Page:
Everything you need to know about getting your kayak from the garage to the water and back again with minimal effort. This is your one-stop shop for all kayak storage and transportation information.
The best advice I can dish out regarding kayak storage and transportation is to read your owner’s manual. Most kayak manufacturers offer a generous warranty program, but it’s critical to familiarize yourself with the details. There are strict recommendations against certain methods of storage and transportation. This pertains to transporting via automobile or trailer, as well as the method used to portage (or cart) your kayak from the automobile to the water’s edge and back. When you submit a warranty claim, you better believe the manufacturer will request video or photographic evidence before issuing a free replacement hull or free labor for your warrantied product to be repaired.
- Kayak cart that suits your terrain and fully rigged kayak weight
- Tie-down straps (cam type, not ratcheting)
- Safety flag
- Roof rack pads (if using a rack for transport)
- Optional: Truck bed extender
- Optional: trailer
- Optional: garage kayak storage platform/cart
Storage Do’s and Don’ts:
- Whenever possible, store your kayak long-term upside down. Due to the nature of the molding process, the gunnel of a kayak is the thickest and strongest part. If you prefer to store your kayak right side up in order to keep it rigged and ready to go like me, then support the yak’s weight over the widest area possible. For some kayaks, this means storing on a flat surface, such as padded ground or a padded platform.
- When storing your kayak on crossbars or with a strap system, shop for something at least a 2” wide that incorporates padding. Always situate the supporting crossbars at or near vertical support structures in the hull (i.e. scuppers or drive well) where the plastic is thickest.
- Never hang a kayak using a rope or strap threaded through scuppers.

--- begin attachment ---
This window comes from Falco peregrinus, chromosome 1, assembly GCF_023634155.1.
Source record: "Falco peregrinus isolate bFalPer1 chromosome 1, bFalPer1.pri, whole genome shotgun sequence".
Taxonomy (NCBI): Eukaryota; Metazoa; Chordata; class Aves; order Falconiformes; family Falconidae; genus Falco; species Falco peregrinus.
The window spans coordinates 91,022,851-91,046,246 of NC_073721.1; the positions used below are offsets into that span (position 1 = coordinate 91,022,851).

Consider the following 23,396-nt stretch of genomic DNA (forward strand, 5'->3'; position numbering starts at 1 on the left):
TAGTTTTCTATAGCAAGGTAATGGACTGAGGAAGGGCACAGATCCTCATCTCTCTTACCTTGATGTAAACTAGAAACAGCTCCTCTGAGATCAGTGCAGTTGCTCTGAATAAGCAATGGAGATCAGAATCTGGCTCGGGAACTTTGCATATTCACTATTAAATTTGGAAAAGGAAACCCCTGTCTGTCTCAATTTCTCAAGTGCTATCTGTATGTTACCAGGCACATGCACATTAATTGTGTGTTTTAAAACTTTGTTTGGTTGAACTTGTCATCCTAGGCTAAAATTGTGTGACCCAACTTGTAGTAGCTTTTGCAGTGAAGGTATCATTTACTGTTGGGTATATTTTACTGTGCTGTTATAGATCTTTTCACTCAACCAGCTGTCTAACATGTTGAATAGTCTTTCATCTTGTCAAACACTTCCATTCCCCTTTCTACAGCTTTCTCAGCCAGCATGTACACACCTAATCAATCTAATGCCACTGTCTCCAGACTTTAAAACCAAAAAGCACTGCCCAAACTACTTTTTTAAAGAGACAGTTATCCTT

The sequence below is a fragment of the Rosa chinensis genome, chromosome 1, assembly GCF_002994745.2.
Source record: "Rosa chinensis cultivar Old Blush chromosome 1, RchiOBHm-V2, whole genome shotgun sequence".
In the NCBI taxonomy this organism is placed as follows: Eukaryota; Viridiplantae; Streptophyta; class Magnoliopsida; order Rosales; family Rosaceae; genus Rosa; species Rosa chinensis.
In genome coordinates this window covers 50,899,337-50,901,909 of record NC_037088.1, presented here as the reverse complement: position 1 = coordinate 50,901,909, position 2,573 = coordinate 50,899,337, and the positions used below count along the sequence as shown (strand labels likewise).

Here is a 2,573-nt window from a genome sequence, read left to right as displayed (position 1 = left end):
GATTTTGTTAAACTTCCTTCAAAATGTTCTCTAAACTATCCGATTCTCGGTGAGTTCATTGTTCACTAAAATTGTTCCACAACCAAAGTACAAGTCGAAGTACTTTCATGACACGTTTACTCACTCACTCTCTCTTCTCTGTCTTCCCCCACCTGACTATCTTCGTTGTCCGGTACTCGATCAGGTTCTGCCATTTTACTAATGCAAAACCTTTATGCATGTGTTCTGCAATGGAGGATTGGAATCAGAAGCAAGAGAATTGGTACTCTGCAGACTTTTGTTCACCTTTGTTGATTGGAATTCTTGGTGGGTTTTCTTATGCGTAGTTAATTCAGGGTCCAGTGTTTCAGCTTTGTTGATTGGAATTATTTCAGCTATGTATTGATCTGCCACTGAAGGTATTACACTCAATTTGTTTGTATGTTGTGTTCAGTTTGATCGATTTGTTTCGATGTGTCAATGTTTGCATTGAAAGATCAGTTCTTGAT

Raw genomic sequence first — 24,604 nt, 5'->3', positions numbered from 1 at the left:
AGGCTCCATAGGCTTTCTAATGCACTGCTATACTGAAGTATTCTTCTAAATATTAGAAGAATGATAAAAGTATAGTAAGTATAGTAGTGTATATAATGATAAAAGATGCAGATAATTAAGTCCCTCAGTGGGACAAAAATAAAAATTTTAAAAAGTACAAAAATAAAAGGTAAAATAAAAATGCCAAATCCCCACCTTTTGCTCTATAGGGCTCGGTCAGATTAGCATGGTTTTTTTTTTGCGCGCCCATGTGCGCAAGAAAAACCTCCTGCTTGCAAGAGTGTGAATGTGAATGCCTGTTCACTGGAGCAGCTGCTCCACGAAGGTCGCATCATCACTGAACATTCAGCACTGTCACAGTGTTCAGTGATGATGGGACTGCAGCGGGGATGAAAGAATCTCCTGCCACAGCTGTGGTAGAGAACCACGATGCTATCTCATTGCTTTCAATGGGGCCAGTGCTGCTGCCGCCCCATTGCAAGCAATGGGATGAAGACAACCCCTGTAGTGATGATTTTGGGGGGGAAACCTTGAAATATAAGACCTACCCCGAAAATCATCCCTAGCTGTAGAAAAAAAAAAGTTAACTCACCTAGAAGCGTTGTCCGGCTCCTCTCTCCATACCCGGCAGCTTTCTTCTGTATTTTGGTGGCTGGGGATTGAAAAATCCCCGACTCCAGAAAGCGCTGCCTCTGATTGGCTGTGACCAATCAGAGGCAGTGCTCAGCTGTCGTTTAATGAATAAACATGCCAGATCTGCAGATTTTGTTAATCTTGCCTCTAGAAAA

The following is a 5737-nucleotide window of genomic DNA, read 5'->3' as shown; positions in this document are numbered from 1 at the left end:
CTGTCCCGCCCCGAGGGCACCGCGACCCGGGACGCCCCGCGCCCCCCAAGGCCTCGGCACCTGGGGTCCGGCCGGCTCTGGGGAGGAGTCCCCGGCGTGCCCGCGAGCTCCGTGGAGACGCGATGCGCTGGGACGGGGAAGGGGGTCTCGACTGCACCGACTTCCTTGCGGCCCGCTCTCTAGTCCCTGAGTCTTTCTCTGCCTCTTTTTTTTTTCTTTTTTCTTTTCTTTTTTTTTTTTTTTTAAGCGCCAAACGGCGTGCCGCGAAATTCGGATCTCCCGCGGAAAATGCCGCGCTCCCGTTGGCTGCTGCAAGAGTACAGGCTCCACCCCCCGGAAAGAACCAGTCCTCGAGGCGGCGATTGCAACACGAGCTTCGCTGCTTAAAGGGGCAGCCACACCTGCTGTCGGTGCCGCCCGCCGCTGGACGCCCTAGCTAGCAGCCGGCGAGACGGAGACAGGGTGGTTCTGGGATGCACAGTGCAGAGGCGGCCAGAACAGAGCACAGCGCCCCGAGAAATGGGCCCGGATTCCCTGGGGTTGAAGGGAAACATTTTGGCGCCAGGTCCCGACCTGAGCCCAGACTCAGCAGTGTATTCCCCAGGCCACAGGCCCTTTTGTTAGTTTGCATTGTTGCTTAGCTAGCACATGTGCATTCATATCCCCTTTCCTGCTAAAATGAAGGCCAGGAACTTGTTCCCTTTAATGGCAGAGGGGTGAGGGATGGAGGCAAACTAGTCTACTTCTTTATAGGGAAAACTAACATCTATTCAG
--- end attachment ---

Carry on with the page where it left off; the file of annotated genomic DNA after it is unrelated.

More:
- Never store a kayak on its side, with the entire weight resting on the sidewall of the kayak. The sidewall is susceptible to denting with this storage method, especially in warm weather.
- Never hang a kayak by padeyes, molded inserts or bow/stern handles. This is a recipe for failure. These components aren’t meant to take heavy load over an extended period of time. Besides, just as your kayak is susceptible to denting when stored on its side, the belly of your kayak is susceptible to sagging in warm weather when the entire weight of the vessel is hung from either end.
Transportation Do’s and Don’ts:
- Never use ratchet straps.
- Never strap your kayak down too tight, especially on trailer or roof rack crossbars, and don’t leave your kayak strapped down for long periods of time.
- If you’re using crossbars, wider bars like Thule Aero crossbars are recommended.
- Always ensure crossbars are rated for the weight of your kayak.
- Always sufficiently pad crossbars.
- Never use tie-down straps or rope to tie your kayak down through its scuppers.
- Never leave your kayak on a kayak cart for extended periods of time. This can cause hull deformations, especially in hot weather.
- When transporting your kayak in a short bed truck, a bed extender like the Boonedox Classic T-Bone can be extremely useful. Not only does it make loading a bit easier, the weight of your kayak will be more evenly supported.
- J-Cradles sound like a nice idea for transporting more than one kayak on a roof rack or truck rack, but most don’t suit the size of modern fishing kayaks. My advice is to steer clear of J-Cradles.
If you have a Hobie, their Trax 2-30 Plug-In Cart is by far the cart of choice for Southern California. The reason I like this cart so much is for its ability to tackle any terrain, from concrete to extremely soft sand. The Trax 2-30 features oversized balloon tires, and its big weight capacity (242 lbs.) suits heavy kayaks loaded with fishing gear. Inevitably, you’re going to encounter soft terrain, and you don’t want to be stuck with buried cart tires. Even the HD Plug-In cart isn’t going to perform well on soft terrain. So, why not go with a cart that can do it all? The one caveat with Hobie Plug-In carts is they only adapt to Hobie kayaks due to their unique scupper spacing. Another slight disadvantage to the Trax 2-30 is that the tires can be punctured if you roll over extremely sharp rock, broken glass, nails or anything capable of piercing the tire walls. A plastic weld will usually fix a puncture, but nobody likes a flat tire at the launch. If this is the cart you choose, I suggest carrying a small hand pump in your car for adjusting tire inflation as needed.
Hobie Plug-in Trax 2-30 kayak cart. Image courtesy of Hobie.